Neuroplasticity: re-wiring the brain
Your brain is amazing! It has the ability to re-wire itself, allowing you to improve skills such as walking, talking and using your affected arm. This process is known as neuroplasticity. Plasticity means your brain's ability to change. It begins after a stroke, and it can continue for years.
Caring for a stroke survivor
When someone close to you has had a stroke, they may need help and support after they return home from hospital. Find out the different ways you can support a stroke survivor, and what help and support is available for carers.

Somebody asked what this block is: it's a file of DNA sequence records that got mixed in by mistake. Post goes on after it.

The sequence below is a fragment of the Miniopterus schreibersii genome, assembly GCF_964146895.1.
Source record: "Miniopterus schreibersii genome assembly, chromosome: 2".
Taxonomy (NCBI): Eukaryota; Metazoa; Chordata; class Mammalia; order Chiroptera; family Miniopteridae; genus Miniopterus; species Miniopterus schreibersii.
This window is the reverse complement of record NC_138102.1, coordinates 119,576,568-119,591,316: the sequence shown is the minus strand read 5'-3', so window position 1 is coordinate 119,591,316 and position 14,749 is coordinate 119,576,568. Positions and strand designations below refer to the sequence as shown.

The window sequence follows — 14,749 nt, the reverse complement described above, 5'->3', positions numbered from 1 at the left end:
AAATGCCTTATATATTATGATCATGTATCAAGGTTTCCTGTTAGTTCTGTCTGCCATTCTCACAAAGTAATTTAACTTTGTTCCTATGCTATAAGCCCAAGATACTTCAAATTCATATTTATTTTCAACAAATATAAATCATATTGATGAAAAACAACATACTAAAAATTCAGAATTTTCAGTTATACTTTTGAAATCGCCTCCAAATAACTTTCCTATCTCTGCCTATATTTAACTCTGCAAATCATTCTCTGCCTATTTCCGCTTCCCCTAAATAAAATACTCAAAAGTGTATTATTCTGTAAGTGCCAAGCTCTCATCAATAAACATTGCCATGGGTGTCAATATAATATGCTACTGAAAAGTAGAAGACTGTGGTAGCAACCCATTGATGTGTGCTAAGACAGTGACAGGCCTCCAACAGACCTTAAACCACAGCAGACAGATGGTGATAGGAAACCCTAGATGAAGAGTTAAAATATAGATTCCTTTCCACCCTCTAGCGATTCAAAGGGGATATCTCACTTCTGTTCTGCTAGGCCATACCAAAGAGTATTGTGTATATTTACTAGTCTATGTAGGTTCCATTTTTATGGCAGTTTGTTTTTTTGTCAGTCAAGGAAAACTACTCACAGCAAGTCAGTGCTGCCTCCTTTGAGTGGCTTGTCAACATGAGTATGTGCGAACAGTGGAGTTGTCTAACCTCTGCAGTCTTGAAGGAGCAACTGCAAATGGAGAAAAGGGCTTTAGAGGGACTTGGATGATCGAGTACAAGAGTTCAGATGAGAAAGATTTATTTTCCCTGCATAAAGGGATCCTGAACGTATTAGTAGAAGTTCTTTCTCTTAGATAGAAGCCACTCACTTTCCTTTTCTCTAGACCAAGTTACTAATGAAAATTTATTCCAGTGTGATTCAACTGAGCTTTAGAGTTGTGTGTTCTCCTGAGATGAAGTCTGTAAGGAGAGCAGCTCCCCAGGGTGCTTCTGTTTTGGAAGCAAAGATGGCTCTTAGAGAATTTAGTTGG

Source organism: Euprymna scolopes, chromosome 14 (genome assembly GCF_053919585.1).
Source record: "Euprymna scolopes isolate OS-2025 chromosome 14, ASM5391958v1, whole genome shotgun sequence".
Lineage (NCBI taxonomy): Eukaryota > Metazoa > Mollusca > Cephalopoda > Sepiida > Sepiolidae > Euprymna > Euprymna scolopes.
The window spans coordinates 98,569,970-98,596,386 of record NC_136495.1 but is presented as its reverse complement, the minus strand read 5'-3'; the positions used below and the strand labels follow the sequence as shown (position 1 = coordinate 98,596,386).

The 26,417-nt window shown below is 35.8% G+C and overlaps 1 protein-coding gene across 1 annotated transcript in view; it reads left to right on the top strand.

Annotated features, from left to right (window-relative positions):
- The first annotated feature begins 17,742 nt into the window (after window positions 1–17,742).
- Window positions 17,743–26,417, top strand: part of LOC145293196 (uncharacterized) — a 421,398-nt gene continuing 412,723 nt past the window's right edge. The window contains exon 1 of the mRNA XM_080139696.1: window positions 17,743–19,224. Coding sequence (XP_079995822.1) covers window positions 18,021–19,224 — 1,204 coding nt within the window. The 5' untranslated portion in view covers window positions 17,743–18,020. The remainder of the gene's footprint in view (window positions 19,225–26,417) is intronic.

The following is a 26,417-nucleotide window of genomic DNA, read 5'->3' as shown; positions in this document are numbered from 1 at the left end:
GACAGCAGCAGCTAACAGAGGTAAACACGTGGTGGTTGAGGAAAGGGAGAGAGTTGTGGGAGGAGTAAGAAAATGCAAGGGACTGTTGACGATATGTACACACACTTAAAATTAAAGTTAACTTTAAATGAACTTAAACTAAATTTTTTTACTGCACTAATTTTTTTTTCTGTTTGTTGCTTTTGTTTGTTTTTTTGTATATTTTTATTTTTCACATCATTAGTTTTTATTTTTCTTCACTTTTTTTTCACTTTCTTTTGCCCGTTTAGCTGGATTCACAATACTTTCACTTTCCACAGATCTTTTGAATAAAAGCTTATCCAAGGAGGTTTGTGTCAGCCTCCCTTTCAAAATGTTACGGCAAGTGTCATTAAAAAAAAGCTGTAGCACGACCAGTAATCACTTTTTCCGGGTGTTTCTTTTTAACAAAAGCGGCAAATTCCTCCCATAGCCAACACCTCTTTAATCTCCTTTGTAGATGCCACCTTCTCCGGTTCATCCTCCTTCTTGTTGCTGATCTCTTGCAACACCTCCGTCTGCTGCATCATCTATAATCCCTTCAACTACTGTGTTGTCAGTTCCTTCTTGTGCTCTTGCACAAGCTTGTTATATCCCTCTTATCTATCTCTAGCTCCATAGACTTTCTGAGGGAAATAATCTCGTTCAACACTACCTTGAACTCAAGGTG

Haemorrhagic stroke
A haemorrhagic stroke is due to bleeding in or around the brain. While less common than strokes that are caused by a blockage, they can be much more serious.
Ischaemic stroke
An ischaemic stroke happens when a blood clot, or other blockage, cuts off the blood supply to your brain. This is the most common type of stroke.
Physiotherapy after a stroke
Physiotherapy can help you get back as much movement as possible after a stroke. It can help you re-learn to use your arms and hands, and regain movement and strength in your legs to improve movement and balance.
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